The sculpture, “Goddess,” was created by Roman between 1-100AD. The medium used is marble. Roman sculpted an image of a goddess in three-dimension from a piece of marble. The dimensions are (188.6 by 52.1 by 45.7) cm. In 1971, Rose and John J. Moran purchased the sculpture and gave to Museum of Fine Arts, Houston in 1974.
I was drawn to the Goddess sculpture because of Rome’s rich history with gods and goddesses. The Romans had myths that revered gods and goddesses and anyone who offended these supernatural beings would be punished. A closer look at the sculpture shows that it is youthful with long hair. Probably, the sculpture represents the goddess of the hunt, Diana.
The Goddess sculpture was created to remember the goddess of Rome. I wanted to dig deeper into the authority of gods and goddesses in Roman history. The sculpture provides me with a starting point to research these supernatural beings. For example, it is interesting to see the goddess’ hands cut off.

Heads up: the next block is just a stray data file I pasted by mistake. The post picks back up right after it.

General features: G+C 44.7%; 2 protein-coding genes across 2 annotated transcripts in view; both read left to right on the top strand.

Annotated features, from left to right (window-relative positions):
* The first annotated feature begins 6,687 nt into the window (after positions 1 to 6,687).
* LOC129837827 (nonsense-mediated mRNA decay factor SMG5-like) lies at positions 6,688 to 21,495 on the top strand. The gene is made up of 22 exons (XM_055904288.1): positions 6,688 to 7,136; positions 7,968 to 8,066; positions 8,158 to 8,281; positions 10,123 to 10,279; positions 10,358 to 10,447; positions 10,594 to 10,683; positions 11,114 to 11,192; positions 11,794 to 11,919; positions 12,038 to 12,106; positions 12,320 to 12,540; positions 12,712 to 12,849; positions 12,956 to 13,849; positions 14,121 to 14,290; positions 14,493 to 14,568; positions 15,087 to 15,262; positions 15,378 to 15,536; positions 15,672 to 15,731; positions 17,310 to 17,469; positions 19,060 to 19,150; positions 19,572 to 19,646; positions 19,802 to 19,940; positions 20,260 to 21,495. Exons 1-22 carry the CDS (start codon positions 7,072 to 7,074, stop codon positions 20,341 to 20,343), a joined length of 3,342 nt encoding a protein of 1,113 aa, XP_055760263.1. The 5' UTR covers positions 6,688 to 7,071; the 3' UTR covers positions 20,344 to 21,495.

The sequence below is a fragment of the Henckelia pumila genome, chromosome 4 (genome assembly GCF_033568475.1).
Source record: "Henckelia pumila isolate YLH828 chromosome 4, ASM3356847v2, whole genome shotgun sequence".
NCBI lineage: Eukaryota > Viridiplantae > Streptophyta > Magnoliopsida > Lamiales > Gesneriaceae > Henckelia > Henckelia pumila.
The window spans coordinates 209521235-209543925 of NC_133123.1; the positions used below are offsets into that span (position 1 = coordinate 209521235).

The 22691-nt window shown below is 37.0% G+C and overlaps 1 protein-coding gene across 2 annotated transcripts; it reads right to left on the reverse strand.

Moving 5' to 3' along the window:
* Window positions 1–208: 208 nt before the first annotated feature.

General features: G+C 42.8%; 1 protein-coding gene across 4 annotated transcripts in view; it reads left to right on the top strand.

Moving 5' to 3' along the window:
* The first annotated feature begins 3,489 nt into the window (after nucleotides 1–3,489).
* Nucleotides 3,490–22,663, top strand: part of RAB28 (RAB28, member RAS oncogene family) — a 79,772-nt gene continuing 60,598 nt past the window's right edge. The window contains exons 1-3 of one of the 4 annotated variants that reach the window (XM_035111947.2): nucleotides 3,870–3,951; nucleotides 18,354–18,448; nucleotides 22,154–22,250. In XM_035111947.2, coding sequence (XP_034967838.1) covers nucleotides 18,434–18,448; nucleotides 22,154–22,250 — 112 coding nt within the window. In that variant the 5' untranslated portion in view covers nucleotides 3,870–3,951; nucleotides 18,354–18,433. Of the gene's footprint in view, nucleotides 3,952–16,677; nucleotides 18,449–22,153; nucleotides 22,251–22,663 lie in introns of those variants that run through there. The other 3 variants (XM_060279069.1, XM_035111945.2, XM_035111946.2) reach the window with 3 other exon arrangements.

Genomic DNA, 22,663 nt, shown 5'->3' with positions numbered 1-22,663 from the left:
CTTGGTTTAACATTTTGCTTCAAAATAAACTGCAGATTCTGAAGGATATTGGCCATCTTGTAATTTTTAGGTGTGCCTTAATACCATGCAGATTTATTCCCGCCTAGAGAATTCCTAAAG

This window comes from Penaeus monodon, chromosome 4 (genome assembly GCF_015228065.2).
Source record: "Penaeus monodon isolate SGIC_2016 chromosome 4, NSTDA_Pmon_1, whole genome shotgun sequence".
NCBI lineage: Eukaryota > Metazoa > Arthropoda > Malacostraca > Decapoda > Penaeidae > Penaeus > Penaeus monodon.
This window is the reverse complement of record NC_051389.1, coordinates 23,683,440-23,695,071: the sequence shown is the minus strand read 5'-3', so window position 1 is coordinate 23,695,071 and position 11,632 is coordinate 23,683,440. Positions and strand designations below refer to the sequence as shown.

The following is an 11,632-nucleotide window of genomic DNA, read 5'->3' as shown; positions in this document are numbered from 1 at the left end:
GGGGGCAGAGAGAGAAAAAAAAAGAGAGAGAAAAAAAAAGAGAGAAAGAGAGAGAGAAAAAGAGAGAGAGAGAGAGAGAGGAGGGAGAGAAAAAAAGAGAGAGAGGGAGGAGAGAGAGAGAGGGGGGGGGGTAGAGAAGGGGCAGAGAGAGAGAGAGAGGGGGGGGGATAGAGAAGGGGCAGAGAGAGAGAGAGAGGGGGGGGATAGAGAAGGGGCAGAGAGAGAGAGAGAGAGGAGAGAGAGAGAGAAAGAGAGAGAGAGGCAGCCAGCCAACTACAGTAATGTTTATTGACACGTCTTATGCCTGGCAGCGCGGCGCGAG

The Goddess sculpture represents classical idealism. Classical idealism is the notion that everything comes from the mind and people attach meaning to it. This is consistent with the phrase that the eye sees what the mind knows. When Roman created the Goddess Sculpture, he wanted the viewers to attach meaning to what they see since beauty is in the eye of the beholder.
The sculpture represents an image of a young woman dressed in a long robe to show that it is held in high regard. The viewers can attach meaning to what they consider beautiful.
Also, the sculpture represents naturalism in classical art. For example, the sculpture represents an image of a woman in a robe, which captures the woman’s natural anatomy. This means that the artist appreciates nature and finds the image beautiful.
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